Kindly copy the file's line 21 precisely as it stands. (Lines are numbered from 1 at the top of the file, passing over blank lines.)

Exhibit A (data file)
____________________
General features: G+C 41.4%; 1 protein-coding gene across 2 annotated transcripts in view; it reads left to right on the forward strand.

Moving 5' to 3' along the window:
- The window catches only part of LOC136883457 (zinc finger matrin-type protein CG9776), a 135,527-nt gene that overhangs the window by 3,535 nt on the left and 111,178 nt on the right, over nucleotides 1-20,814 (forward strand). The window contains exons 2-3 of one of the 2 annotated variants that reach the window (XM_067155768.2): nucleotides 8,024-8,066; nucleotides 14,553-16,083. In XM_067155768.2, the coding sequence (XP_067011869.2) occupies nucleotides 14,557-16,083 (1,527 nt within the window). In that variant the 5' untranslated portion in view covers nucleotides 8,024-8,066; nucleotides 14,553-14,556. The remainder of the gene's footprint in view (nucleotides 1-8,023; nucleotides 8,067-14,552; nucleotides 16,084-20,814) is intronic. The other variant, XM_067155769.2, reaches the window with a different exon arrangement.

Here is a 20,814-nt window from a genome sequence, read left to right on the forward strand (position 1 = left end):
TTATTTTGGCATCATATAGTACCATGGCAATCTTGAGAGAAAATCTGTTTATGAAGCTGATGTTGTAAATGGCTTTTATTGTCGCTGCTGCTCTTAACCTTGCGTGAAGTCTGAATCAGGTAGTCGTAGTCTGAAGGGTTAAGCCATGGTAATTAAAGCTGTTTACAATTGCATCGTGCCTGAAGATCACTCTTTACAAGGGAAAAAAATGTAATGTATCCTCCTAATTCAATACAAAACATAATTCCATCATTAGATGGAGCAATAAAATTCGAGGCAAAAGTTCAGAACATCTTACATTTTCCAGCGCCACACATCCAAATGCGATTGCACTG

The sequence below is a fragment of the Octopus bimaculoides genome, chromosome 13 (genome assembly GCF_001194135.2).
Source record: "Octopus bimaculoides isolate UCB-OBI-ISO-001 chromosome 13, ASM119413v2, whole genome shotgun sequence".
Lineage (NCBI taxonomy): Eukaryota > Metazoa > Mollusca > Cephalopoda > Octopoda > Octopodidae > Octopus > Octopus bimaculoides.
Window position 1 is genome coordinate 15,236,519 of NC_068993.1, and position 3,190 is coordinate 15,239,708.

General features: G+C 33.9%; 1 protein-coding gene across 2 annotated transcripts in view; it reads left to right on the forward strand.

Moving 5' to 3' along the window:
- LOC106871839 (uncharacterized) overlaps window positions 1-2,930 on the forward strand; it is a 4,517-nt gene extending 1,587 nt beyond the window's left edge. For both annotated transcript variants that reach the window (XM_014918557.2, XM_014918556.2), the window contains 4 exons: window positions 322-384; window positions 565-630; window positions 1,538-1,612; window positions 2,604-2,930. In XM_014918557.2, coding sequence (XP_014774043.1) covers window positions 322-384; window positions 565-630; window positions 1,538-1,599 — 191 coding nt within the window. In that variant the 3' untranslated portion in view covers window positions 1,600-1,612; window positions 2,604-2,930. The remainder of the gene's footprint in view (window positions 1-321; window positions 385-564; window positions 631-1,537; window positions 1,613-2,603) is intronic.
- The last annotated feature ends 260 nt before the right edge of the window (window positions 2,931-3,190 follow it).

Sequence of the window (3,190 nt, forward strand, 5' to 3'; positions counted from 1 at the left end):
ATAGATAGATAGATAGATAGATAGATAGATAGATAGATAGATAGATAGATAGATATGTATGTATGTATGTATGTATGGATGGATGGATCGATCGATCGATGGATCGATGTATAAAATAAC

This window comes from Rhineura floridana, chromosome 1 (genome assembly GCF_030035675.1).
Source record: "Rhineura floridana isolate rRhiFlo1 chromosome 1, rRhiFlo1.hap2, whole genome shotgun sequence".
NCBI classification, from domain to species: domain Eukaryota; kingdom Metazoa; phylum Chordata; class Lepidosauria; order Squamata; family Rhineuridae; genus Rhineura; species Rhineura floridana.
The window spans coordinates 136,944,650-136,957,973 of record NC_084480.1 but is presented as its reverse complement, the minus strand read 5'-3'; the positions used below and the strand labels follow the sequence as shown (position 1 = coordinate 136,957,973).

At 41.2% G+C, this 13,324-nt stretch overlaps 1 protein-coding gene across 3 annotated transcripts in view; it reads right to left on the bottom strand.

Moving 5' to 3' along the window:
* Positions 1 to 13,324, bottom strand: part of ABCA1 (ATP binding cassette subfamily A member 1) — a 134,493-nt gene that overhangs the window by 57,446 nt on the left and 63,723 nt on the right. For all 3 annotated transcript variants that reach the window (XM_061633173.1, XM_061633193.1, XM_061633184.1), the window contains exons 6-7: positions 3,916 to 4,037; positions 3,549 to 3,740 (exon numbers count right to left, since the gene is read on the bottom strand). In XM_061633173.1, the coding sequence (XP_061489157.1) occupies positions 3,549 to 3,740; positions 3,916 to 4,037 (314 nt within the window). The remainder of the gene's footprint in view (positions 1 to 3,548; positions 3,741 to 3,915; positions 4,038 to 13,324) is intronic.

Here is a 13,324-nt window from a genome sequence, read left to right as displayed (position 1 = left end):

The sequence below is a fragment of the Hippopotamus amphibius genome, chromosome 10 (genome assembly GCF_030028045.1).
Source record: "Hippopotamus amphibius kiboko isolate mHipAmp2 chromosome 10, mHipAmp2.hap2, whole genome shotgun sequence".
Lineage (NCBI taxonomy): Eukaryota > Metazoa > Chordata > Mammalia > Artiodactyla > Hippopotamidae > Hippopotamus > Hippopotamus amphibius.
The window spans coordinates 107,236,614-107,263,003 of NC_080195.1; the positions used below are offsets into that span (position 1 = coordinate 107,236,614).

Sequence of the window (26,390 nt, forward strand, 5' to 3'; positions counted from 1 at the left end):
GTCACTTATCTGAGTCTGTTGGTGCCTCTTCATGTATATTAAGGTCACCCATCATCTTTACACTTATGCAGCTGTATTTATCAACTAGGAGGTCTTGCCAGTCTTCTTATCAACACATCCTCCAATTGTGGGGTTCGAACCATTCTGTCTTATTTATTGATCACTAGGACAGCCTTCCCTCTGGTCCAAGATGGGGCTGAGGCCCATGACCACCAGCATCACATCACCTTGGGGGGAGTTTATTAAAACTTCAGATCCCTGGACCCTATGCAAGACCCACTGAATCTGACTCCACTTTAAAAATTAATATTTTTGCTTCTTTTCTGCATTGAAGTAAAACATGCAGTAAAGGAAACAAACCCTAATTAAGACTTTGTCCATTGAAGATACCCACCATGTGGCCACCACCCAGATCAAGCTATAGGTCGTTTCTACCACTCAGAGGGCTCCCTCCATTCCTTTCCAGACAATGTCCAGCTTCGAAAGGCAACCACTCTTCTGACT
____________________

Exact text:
Moving 5' to 3' along the window: